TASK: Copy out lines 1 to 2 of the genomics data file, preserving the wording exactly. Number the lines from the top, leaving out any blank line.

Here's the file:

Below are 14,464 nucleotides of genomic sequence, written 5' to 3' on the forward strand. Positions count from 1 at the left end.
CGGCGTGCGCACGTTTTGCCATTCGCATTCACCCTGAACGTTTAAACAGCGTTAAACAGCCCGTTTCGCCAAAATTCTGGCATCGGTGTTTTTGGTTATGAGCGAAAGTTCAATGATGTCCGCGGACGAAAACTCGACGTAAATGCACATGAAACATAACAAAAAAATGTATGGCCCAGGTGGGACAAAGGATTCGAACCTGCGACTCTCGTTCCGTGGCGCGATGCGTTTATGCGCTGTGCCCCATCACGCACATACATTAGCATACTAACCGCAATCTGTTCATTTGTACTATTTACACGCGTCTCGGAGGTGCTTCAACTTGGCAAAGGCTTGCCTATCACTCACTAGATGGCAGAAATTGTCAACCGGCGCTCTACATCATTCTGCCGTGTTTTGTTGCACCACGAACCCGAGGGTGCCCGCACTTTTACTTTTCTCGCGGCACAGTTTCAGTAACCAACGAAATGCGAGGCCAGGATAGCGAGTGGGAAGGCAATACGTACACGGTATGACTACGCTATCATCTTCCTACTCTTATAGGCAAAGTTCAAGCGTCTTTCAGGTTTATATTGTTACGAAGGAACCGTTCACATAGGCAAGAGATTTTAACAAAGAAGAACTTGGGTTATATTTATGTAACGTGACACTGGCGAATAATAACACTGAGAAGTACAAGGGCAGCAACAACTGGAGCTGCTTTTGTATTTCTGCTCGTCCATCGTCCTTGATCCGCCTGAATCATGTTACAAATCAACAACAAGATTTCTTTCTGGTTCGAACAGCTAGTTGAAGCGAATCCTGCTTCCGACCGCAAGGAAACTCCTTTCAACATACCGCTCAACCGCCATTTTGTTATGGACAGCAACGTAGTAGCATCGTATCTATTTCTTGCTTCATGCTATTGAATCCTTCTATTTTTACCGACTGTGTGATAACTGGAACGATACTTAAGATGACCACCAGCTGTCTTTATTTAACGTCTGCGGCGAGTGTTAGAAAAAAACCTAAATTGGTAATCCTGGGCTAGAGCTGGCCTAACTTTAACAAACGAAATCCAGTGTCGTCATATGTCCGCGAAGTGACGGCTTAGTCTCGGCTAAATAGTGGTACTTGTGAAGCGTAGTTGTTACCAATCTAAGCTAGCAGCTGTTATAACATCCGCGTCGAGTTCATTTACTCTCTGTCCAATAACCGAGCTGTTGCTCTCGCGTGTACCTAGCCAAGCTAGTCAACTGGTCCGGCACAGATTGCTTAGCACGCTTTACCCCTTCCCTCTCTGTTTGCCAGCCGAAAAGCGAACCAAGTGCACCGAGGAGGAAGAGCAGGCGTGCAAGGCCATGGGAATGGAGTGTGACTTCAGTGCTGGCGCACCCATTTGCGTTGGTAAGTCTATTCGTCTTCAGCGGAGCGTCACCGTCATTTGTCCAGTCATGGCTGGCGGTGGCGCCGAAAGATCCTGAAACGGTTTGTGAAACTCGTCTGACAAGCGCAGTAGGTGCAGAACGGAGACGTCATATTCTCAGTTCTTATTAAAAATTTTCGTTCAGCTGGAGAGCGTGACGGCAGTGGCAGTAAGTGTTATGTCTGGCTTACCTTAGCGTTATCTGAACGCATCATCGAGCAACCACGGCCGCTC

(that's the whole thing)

Below are 14,464 nucleotides of genomic sequence, written 5' to 3' on the forward strand. Positions count from 1 at the left end.
CGGCGTGCGCACGTTTTGCCATTCGCATTCACCCTGAACGTTTAAACAGCGTTAAACAGCCCGTTTCGCCAAAATTCTGGCATCGGTGTTTTTGGTTATGAGCGAAAGTTCAATGATGTCCGCGGACGAAAACTCGACGTAAATGCACATGAAACATAACAAAAAAATGTATGGCCCAGGTGGGACAAAGGATTCGAACCTGCGACTCTCGTTCCGTGGCGCGATGCGTTTATGCGCTGTGCCCCATCACGCACATACATTAGCATACTAACCGCAATCTGTTCATTTGTACTATTTACACGCGTCTCGGAGGTGCTTCAACTTGGCAAAGGCTTGCCTATCACTCACTAGATGGCAGAAATTGTCAACCGGCGCTCTACATCATTCTGCCGTGTTTTGTTGCACCACGAACCCGAGGGTGCCCGCACTTTTACTTTTCTCGCGGCACAGTTTCAGTAACCAACGAAATGCGAGGCCAGGATAGCGAGTGGGAAGGCAATACGTACACGGTATGACTACGCTATCATCTTCCTACTCTTATAGGCAAAGTTCAAGCGTCTTTCAGGTTTATATTGTTACGAAGGAACCGTTCACATAGGCAAGAGATTTTAACAAAGAAGAACTTGGGTTATATTTATGTAACGTGACACTGGCGAATAATAACACTGAGAAGTACAAGGGCAGCAACAACTGGAGCTGCTTTTGTATTTCTGCTCGTCCATCGTCCTTGATCCGCCTGAATCATGTTACAAATCAACAACAAGATTTCTTTCTGGTTCGAACAGCTAGTTGAAGCGAATCCTGCTTCCGACCGCAAGGAAACTCCTTTCAACATACCGCTCAACCGCCATTTTGTTATGGACAGCAACGTAGTAGCATCGTATCTATTTCTTGCTTCATGCTATTGAATCCTTCTATTTTTACCGACTGTGTGATAACTGGAACGATACTTAAGATGACCACCAGCTGTCTTTATTTAACGTCTGCGGCGAGTGTTAGAAAAAAACCTAAATTGGTAATCCTGGGCTAGAGCTGGCCTAACTTTAACAAACGAAATCCAGTGTCGTCATATGTCCGCGAAGTGACGGCTTAGTCTCGGCTAAATAGTGGTACTTGTGAAGCGTAGTTGTTACCAATCTAAGCTAGCAGCTGTTATAACATCCGCGTCGAGTTCATTTACTCTCTGTCCAATAACCGAGCTGTTGCTCTCGCGTGTACCTAGCCAAGCTAGTCAACTGGTCCGGCACAGATTGCTTAGCACGCTTTACCCCTTCCCTCTCTGTTTGCCAGCCGAAAAGCGAACCAAGTGCACCGAGGAGGAAGAGCAGGCGTGCAAGGCCATGGGAATGGAGTGTGACTTCAGTGCTGGCGCACCCATTTGCGTTGGTAAGTCTATTCGTCTTCAGCGGAGCGTCACCGTCATTTGTCCAGTCATGGCTGGCGGTGGCGCCGAAAGATCCTGAAACGGTTTGTGAAACTCGTCTGACAAGCGCAGTAGGTGCAGAACGGAGACGTCATATTCTCAGTTCTTATTAAAAATTTTCGTTCAGCTGGAGAGCGTGACGGCAGTGGCAGTAAGTGTTATGTCTGGCTTACCTTAGCGTTATCTGAACGCATCATCGAGCAACCACGGCCGCTC